Before you "consider bombing the hell out of a country," you should "first at least be willing to enact and measure the impact of the most robust sanctions in history."

That, at least, is the view of Mark Wallace, the US representative for UN management and reform under the Bush administration and now the head of a New York-based organization called United Against Nuclear Iran (UANI), a non-partisan advocacy group lobbying hard for economic sanctions against Iran.

The sanctions-first policy is both morally and tactically the right way to go, Wallace said in a telephone interview.

“On a moral basis, we should be prepared, if debating a military option, to first enact truly the most robust sanctions on Iran,” he said.

And from a tactical perspective, such sanctions may convince the Iranians that all that talk about a military option being “on the table” is real.

Harsh economic sanctions will show the Iranians the West’s “seriousness of purpose,” he said. In other words, why should the Iranians ever believe the West would take military action if it is unable to even take robust economic action? But a willingness to impose crippling sanctions will send a message about a readiness, if necessary, to use military force.

For that reason, Wallace – who formed his organization in 2008 with late US ambassador Richard Holbrooke, former CIA director Jim Woolsey and former White House Middle East expert Dennis Ross – said the move this week by the Society for Worldwide Interbank Financial Telecommunication (SWIFT) to cut off a number of Iranian banks out of its system was significant.

Significant, but not enough because the move cut off some – but not all – Iranian banks out of the structure through which the financial world conducts its business. Anyone who has ever wired money anywhere has used the Brussels-based SWIFT system.

At the end of January, Wallace wrote to Yawar Shah, the chairman of SWIFT’s board of directors, and urged him to take action against Iran.

“No financial institution in Iran would be able to process funds transfers in any EU country without access to SWIFT. It is the means of communication on which the financial world wholly depends for certainty of transaction,” he wrote.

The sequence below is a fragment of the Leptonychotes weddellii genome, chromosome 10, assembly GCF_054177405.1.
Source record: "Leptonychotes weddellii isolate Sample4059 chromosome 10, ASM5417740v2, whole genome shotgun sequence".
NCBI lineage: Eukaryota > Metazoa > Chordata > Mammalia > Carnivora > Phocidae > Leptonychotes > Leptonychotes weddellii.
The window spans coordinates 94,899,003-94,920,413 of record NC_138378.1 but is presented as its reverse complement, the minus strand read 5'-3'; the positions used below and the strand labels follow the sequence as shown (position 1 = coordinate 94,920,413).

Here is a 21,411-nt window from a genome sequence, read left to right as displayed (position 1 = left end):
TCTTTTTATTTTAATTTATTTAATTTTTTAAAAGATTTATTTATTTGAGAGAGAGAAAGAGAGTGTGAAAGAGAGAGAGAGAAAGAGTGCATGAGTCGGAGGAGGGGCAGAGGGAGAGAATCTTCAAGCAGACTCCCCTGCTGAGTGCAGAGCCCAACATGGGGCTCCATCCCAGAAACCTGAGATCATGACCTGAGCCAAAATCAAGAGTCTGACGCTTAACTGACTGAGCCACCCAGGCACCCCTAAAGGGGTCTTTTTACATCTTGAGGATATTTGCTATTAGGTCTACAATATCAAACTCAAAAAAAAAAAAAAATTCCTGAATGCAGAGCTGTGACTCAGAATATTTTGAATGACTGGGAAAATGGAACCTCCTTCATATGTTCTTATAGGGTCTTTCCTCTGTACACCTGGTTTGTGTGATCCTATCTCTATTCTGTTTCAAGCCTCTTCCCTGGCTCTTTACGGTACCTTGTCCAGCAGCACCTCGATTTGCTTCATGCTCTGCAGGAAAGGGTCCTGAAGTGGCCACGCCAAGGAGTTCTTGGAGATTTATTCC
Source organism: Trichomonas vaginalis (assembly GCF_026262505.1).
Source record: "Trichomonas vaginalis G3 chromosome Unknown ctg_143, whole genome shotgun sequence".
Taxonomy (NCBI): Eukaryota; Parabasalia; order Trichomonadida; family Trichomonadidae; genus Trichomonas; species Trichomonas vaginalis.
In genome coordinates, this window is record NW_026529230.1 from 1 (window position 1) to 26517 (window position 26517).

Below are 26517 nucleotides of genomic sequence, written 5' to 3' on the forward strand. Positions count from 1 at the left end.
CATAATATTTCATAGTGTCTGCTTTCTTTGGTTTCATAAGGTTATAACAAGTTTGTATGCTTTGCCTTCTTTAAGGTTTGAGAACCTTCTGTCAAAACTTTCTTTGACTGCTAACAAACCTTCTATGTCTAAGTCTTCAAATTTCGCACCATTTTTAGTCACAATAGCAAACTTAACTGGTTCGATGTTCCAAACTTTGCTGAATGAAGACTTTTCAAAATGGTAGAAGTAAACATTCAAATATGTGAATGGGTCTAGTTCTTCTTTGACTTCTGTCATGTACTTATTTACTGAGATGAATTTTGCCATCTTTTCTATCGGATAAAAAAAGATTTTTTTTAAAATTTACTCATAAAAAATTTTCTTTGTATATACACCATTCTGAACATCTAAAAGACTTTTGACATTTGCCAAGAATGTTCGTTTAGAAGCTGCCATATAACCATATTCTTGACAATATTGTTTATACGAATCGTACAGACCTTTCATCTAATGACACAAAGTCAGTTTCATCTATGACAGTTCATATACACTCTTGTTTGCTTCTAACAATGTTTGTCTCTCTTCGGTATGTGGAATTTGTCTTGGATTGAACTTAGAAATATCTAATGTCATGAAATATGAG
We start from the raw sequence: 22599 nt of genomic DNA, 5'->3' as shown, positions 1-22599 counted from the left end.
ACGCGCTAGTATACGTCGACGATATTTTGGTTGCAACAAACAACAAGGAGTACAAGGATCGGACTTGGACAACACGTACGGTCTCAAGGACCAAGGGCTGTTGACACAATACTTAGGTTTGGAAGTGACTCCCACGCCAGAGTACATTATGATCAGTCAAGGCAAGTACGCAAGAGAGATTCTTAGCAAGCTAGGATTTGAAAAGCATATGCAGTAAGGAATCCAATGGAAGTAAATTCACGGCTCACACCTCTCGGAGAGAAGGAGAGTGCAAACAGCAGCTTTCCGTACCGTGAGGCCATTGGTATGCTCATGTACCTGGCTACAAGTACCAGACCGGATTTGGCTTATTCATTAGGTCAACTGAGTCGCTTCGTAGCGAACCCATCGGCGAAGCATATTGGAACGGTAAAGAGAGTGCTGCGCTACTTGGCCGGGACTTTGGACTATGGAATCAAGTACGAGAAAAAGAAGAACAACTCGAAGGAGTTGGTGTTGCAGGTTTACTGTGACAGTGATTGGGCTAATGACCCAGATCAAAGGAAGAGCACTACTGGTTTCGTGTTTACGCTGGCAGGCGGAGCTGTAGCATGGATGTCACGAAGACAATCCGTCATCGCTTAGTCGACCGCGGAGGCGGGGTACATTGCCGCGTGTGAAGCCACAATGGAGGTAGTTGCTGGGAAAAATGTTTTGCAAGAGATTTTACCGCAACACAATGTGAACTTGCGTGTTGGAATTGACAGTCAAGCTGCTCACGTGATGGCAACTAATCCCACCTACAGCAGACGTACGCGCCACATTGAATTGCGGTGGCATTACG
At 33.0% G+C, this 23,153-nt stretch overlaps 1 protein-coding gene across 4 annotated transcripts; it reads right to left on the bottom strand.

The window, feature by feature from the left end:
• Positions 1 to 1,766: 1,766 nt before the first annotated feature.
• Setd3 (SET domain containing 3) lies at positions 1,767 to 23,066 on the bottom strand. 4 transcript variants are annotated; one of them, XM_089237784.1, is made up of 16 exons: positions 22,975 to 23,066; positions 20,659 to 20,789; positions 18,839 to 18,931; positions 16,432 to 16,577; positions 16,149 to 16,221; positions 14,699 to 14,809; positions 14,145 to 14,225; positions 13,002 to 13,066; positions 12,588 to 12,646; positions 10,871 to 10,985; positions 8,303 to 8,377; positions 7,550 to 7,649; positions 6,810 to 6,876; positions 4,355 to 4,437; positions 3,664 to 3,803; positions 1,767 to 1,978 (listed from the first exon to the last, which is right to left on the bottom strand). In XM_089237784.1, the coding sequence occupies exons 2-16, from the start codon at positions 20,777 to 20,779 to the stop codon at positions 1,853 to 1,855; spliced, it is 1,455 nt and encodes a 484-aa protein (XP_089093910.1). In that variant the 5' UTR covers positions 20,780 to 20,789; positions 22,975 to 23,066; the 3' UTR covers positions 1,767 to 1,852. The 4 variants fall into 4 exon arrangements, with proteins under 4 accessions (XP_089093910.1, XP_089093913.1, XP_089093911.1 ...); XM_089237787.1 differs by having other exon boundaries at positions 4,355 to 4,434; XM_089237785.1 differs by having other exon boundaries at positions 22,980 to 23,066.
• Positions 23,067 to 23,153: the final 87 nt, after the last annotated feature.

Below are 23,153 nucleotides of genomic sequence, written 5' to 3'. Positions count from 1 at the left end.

Indeed, according to SWIFT’s own annual review, in 2010 Iran’s 19 SWIFT member banks and 25 connected institutions had sent 1.160 million messages and received 1.105 messages through the system. That is a lot of transferred funds.

“Unfortunately, the global SWIFT system is used by Iran to finance its nuclear weapons program, to finance terrorist activities and to provide the financial support necessary to brutally repress its own people,” Wallace wrote.

He added that without access to SWIFT, Iran would be impeded in financing those activities.

Impeded, but not completely shut down. One of the problems, Wallace said, is that not all the Iranian financial institutions were cut out of the SWIFT system and until they are, Iranian banks still in the system will carry out transactions.

If implemented correctly, the SWIFT measure could be a “silver bullet.” But, he said, “implemented correctly” means that all the banks should be sanctioned.

There are currently three levels of sanctions against Iran. The lowest level is the sanctions agreed upon by the UN Security Council and the toughest are measures taken by the US government.

In between the two are the EU steps.

What that means regarding SWIFT, Wallace said, was that a few of the banks sanctioned by the US were not on the EU list. And since they were not on the EU list, the Brussels-based SWIFT system did not cut them off.

SWIFT had a couple of choices and decided to follow the more narrow EU sanctions, Wallace said, adding that SWIFT should be compelled to go by the stricter US guidelines.